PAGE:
More Video Game Makers Fear The Free Market And Don't Know How To Compete
from the welcome-to-market-changes dept
"If there's anything that's killing us [in the traditional games business] it's dollar apps," he continued. "How do you sell someone a $60 game that's really worth it? They're used to 99 cents. As I said, it's an uncertain time in the industry."To be fair, he admits that it's also "an exciting time for whoever picks the right path." But if he's worrying about selling $60 games, perhaps he's made it clear that he's not picking the right path. After all, time and time again we've seen that video game makers have found it to be significantly more profitable to drastically lower the prices of their games and rake in significantly higher sales.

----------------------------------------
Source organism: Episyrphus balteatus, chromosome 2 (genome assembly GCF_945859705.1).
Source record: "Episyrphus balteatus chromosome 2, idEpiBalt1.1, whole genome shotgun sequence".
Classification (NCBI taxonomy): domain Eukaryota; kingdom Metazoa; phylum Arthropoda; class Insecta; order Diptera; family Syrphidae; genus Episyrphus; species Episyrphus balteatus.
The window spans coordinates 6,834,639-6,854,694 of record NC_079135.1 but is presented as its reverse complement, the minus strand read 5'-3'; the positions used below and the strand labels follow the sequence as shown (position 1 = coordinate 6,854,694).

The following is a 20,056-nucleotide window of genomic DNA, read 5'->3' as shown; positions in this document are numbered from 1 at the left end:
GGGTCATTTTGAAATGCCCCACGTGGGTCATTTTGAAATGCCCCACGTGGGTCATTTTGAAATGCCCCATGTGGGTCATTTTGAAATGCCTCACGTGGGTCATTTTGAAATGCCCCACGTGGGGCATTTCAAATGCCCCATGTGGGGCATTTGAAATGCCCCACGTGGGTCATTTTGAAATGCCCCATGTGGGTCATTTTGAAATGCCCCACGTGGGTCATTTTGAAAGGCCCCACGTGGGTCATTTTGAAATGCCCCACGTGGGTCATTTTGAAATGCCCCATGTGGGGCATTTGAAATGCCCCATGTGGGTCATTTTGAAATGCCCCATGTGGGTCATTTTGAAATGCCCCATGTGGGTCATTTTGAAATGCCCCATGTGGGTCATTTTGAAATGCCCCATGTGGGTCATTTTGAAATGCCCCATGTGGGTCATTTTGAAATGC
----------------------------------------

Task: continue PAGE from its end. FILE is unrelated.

And, of course, the same time he's complaining about pricing, we're seeing the third Humble Indie Bundle selling quite well yet again (just like the first two) using a pay what you want model, that is quite flexible, DRM free and also has a charitable component. If you want to look at who's on the right path, perhaps you should be looking at those "cheap" game makers who are so profitable and the success of things like the Humble Indie Bundles. Perhaps the problem isn't convincing anyone to buy a $60 game, but convincing yourself that $60 isn't the right price.
Then again, this is Epic Games we're talking about -- which, you may recall, was the same company who's VP scoffed at some indie gamers for talking about the importance of really connecting with their fans. So, basically, this is a company that doesn't want to connect and wants to charge super high prices. Good luck...